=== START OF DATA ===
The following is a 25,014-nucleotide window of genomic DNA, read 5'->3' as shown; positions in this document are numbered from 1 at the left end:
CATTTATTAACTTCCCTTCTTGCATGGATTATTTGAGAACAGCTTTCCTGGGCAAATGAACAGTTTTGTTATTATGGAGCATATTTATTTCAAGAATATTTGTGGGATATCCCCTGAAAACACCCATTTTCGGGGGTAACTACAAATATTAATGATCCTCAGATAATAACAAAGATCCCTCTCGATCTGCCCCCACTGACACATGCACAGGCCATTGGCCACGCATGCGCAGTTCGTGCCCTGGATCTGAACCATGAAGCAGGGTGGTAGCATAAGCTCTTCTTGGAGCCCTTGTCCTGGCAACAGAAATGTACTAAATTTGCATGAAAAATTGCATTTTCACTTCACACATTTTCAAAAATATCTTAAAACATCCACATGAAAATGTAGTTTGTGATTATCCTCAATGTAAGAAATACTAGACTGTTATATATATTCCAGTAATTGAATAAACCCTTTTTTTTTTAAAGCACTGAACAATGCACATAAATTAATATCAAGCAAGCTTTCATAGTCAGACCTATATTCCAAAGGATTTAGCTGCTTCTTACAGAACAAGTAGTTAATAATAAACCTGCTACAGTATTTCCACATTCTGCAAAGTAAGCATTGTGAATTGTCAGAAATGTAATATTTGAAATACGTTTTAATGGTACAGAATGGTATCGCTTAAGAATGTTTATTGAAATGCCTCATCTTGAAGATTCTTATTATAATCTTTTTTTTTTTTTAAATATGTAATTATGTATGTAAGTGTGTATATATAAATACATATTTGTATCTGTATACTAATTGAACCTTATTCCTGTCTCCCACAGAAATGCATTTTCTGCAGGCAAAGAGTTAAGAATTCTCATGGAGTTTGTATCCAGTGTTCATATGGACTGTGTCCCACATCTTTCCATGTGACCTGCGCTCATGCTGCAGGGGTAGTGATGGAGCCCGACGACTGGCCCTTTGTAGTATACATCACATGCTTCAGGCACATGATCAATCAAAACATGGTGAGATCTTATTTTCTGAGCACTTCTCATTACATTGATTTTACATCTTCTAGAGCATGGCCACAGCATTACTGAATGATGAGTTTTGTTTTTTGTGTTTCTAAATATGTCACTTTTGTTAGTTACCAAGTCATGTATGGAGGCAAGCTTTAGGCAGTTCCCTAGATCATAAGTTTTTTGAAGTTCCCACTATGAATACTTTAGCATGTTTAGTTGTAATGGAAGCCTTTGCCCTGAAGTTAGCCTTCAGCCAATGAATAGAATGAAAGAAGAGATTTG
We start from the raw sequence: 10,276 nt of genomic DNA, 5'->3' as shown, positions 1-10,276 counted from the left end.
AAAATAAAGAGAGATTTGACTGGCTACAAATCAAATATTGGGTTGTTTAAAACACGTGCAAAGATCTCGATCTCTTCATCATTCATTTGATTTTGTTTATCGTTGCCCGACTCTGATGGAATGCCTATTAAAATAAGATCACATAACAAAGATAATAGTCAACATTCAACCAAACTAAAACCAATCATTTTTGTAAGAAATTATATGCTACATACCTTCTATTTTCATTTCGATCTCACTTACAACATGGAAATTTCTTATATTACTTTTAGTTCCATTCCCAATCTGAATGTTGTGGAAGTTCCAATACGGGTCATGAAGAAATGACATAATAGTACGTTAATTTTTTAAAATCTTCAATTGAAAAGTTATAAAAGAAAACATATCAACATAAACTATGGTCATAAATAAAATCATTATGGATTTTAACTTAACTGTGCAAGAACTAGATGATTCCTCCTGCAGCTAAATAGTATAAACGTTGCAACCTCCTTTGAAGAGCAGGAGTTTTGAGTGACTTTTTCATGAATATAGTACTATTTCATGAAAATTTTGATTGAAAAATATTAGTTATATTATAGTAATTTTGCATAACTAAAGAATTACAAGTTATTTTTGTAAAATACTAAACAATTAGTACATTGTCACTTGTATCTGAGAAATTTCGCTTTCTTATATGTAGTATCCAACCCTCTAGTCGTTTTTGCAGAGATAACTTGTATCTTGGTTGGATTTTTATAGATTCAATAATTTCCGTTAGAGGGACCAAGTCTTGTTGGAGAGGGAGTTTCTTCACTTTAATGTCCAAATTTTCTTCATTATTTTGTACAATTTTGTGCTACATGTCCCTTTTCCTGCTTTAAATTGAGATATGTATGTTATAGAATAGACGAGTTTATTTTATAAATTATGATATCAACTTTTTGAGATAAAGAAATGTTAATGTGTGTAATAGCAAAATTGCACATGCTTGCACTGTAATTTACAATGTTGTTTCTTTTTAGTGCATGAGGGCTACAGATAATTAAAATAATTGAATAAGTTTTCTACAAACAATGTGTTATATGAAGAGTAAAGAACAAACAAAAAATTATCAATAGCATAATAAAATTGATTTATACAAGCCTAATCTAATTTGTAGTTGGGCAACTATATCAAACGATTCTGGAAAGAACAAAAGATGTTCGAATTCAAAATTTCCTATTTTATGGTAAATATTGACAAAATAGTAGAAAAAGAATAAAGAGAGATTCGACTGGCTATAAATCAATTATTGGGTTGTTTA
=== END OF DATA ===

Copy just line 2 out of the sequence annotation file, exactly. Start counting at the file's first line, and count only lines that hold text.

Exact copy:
CATTTATTAACTTCCCTTCTTGCATGGATTATTTGAGAACAGCTTTCCTGGGCAAATGAACAGTTTTGTTATTATGGAGCATATTTATTTCAAGAATATTTGTGGGATATCCCCTGAAAACACCCATTTTCGGGGGTAACTACAAATATTAATGATCCTCAGATAATAACAAAGATCCCTCTCGATCTGCCCCCACTGACACATGCACAGGCCATTGGCCACGCATGCGCAGTTCGTGCCCTGGATCTGAACCATGAAGCAGGGTGGTAGCATAAGCTCTTCTTGGAGCCCTTGTCCTGGCAACAGAAATGTACTAAATTTGCATGAAAAATTGCATTTTCACTTCACACATTTTCAAAAATATCTTAAAACATCCACATGAAAATGTAGTTTGTGATTATCCTCAATGTAAGAAATACTAGACTGTTATATATATTCCAGTAATTGAATAAACCCTTTTTTTTTTAAAGCACTGAACAATGCACATAAATTAATATCAAGCAAGCTTTCATAGTCAGACCTATATTCCAAAGGATTTAGCTGCTTCTTACAGAACAAGTAGTTAATAATAAACCTGCTACAGTATTTCCACATTCTGCAAAGTAAGCATTGTGAATTGTCAGAAATGTAATATTTGAAATACGTTTTAATGGTACAGAATGGTATCGCTTAAGAATGTTTATTGAAATGCCTCATCTTGAAGATTCTTATTATAATCTTTTTTTTTTTTTAAATATGTAATTATGTATGTAAGTGTGTATATATAAATACATATTTGTATCTGTATACTAATTGAACCTTATTCCTGTCTCCCACAGAAATGCATTTTCTGCAGGCAAAGAGTTAAGAATTCTCATGGAGTTTGTATCCAGTGTTCATATGGACTGTGTCCCACATCTTTCCATGTGACCTGCGCTCATGCTGCAGGGGTAGTGATGGAGCCCGACGACTGGCCCTTTGTAGTATACATCACATGCTTCAGGCACATGATCAATCAAAACATGGTGAGATCTTATTTTCTGAGCACTTCTCATTACATTGATTTTACATCTTCTAGAGCATGGCCACAGCATTACTGAATGATGAGTTTTGTTTTTTGTGTTTCTAAATATGTCACTTTTGTTAGTTACCAAGTCATGTATGGAGGCAAGCTTTAGGCAGTTCCCTAGATCATAAGTTTTTTGAAGTTCCCACTATGAATACTTTAGCATGTTTAGTTGTAATGGAAGCCTTTGCCCTGAAGTTAGCCTTCAGCCAATGAATAGAATGAAAGAAGAGATTTG